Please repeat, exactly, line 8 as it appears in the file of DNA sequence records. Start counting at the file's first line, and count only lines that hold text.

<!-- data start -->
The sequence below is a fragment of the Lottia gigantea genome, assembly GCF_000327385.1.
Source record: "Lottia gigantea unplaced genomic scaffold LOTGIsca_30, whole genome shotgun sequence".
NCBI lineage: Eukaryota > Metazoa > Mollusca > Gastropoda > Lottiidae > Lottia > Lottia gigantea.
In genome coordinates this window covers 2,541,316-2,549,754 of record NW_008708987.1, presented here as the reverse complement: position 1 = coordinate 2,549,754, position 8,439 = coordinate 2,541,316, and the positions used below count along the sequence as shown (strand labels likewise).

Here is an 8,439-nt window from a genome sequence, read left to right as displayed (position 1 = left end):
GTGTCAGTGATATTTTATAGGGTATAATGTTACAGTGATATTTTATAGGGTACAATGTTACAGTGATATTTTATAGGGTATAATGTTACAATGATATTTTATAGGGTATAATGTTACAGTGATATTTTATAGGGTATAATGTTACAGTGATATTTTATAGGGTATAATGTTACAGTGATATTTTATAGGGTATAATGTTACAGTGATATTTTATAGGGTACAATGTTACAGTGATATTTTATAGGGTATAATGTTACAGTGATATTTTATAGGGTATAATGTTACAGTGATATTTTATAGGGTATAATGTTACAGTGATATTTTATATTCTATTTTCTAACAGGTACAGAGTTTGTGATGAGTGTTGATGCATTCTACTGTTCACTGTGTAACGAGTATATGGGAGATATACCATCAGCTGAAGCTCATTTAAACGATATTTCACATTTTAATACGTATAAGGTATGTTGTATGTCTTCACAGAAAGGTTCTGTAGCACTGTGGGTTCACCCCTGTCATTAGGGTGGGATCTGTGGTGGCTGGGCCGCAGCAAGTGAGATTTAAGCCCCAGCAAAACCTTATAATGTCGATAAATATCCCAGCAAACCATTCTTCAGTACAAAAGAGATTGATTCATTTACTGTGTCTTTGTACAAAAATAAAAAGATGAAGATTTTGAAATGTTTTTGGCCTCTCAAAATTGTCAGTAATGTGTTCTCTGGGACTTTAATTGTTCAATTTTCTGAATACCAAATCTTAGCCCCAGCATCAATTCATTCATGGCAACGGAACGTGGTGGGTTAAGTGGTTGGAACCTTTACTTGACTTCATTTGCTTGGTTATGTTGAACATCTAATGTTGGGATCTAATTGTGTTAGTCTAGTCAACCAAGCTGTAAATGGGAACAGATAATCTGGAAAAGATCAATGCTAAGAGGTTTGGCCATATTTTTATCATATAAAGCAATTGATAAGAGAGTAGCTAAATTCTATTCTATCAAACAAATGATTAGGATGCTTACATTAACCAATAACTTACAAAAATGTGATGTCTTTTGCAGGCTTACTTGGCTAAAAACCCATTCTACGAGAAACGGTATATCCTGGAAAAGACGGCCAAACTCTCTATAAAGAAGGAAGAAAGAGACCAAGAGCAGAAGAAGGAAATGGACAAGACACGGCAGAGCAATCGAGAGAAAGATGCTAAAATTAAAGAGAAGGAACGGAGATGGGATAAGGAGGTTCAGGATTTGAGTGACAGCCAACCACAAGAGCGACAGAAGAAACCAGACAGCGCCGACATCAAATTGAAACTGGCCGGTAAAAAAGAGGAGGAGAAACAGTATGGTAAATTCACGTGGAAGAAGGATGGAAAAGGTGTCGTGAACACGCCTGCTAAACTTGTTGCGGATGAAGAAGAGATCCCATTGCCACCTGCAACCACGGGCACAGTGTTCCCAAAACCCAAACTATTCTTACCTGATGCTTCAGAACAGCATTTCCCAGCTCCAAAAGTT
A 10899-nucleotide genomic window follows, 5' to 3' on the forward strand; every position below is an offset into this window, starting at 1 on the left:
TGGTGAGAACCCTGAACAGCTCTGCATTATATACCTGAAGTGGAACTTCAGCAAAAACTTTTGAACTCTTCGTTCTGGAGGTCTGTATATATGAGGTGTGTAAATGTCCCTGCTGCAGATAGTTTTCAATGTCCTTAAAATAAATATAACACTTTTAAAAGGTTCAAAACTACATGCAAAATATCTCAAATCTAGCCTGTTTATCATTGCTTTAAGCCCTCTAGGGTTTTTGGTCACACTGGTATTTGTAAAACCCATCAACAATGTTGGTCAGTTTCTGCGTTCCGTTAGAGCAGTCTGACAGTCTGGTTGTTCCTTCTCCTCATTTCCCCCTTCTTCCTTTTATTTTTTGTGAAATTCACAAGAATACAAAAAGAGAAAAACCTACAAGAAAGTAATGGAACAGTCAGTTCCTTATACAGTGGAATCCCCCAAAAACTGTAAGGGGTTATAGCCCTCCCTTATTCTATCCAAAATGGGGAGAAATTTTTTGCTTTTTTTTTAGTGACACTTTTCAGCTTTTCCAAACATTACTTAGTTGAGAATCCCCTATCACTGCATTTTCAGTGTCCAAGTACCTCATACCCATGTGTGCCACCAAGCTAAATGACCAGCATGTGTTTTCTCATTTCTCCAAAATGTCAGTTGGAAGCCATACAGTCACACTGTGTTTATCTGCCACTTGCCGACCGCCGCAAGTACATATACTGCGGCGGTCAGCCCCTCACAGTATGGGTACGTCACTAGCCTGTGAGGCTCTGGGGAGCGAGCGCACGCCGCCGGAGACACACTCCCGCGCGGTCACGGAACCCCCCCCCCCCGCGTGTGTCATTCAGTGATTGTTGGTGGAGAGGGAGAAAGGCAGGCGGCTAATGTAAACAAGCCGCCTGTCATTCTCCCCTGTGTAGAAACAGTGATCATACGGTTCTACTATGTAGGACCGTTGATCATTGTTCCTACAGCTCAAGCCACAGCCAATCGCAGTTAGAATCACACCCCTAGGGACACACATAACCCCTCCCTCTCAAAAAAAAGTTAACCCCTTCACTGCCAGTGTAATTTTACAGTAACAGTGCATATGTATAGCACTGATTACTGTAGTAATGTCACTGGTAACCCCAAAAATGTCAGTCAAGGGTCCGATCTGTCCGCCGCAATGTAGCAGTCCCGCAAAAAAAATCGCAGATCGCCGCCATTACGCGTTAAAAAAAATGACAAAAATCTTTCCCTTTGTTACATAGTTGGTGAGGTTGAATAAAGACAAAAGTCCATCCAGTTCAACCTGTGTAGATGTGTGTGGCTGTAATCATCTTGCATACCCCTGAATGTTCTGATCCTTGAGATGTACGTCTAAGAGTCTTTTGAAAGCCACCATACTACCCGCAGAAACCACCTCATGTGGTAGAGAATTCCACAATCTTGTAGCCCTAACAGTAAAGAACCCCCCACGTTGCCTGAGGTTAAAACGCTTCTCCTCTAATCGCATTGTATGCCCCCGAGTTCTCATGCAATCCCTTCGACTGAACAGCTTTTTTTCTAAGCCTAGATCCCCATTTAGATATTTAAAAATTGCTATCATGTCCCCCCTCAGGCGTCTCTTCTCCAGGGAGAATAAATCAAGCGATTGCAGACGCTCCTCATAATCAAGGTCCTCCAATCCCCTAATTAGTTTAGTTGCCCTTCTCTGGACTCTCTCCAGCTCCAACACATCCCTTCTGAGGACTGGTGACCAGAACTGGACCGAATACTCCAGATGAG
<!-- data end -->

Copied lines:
TGGTGAGAACCCTGAACAGCTCTGCATTATATACCTGAAGTGGAACTTCAGCAAAAACTTTTGAACTCTTCGTTCTGGAGGTCTGTATATATGAGGTGTGTAAATGTCCCTGCTGCAGATAGTTTTCAATGTCCTTAAAATAAATATAACACTTTTAAAAGGTTCAAAACTACATGCAAAATATCTCAAATCTAGCCTGTTTATCATTGCTTTAAGCCCTCTAGGGTTTTTGGTCACACTGGTATTTGTAAAACCCATCAACAATGTTGGTCAGTTTCTGCGTTCCGTTAGAGCAGTCTGACAGTCTGGTTGTTCCTTCTCCTCATTTCCCCCTTCTTCCTTTTATTTTTTGTGAAATTCACAAGAATACAAAAAGAGAAAAACCTACAAGAAAGTAATGGAACAGTCAGTTCCTTATACAGTGGAATCCCCCAAAAACTGTAAGGGGTTATAGCCCTCCCTTATTCTATCCAAAATGGGGAGAAATTTTTTGCTTTTTTTTTAGTGACACTTTTCAGCTTTTCCAAACATTACTTAGTTGAGAATCCCCTATCACTGCATTTTCAGTGTCCAAGTACCTCATACCCATGTGTGCCACCAAGCTAAATGACCAGCATGTGTTTTCTCATTTCTCCAAAATGTCAGTTGGAAGCCATACAGTCACACTGTGTTTATCTGCCACTTGCCGACCGCCGCAAGTACATATACTGCGGCGGTCAGCCCCTCACAGTATGGGTACGTCACTAGCCTGTGAGGCTCTGGGGAGCGAGCGCACGCCGCCGGAGACACACTCCCGCGCGGTCACGGAACCCCCCCCCCCCGCGTGTGTCATTCAGTGATTGTTGGTGGAGAGGGAGAAAGGCAGGCGGCTAATGTAAACAAGCCGCCTGTCATTCTCCCCTGTGTAGAAACAGTGATCATACGGTTCTACTATGTAGGACCGTTGATCATTGTTCCTACAGCTCAAGCCACAGCCAATCGCAGTTAGAATCACACCCCTAGGGACACACATAACCCCTCCCTCTCAAAAAAAAGTTAACCCCTTCACTGCCAGTGTAATTTTACAGTAACAGTGCATATGTATAGCACTGATTACTGTAGTAATGTCACTGGTAACCCCAAAAATGTCAGTCAAGGGTCCGATCTGTCCGCCGCAATGTAGCAGTCCCGCAAAAAAAATCGCAGATCGCCGCCATTACGCGTTAAAAAAAATGACAAAAATCTTTCCCTTTGTTACATAGTTGGTGAGGTTGAATAAAGACAAAAGTCCATCCAGTTCAACCTGTGTAGATGTGTGTGGCTGTAATCATCTTGCATACCCCTGAATGTTCTGATCCTTGAGATGTACGTCTAAGAGTCTTTTGAAAGCCACCATACTACCCGCAGAAACCACCTCATGTGGTAGAGAATTCCACAATCTTGTAGCCCTAACAGTAAAGAACCCCCCACGTTGCCTGAGGTTAAAACGCTTCTCCTCTAATCGCATTGTATGCCCCCGAGTTCTCATGCAATCCCTTCGACTGAACAGCTTTTTTTCTAAGCCTAGATCCCCATTTAGATATTTAAAAATTGCTATCATGTCCCCCCTCAGGCGTCTCTTCTCCAGGGAGAATAAATCAAGCGATTGCAGACGCTCCTCATAATCAAGGTCCTCCAATCCCCTAATTAGTTTAGTTGCCCTTCTCTGGACTCTCTCCAGCTCCAACACATCCCTTCTGAGGACTGGTGACCAGAACTGGACCGAATACTCCAGATGAG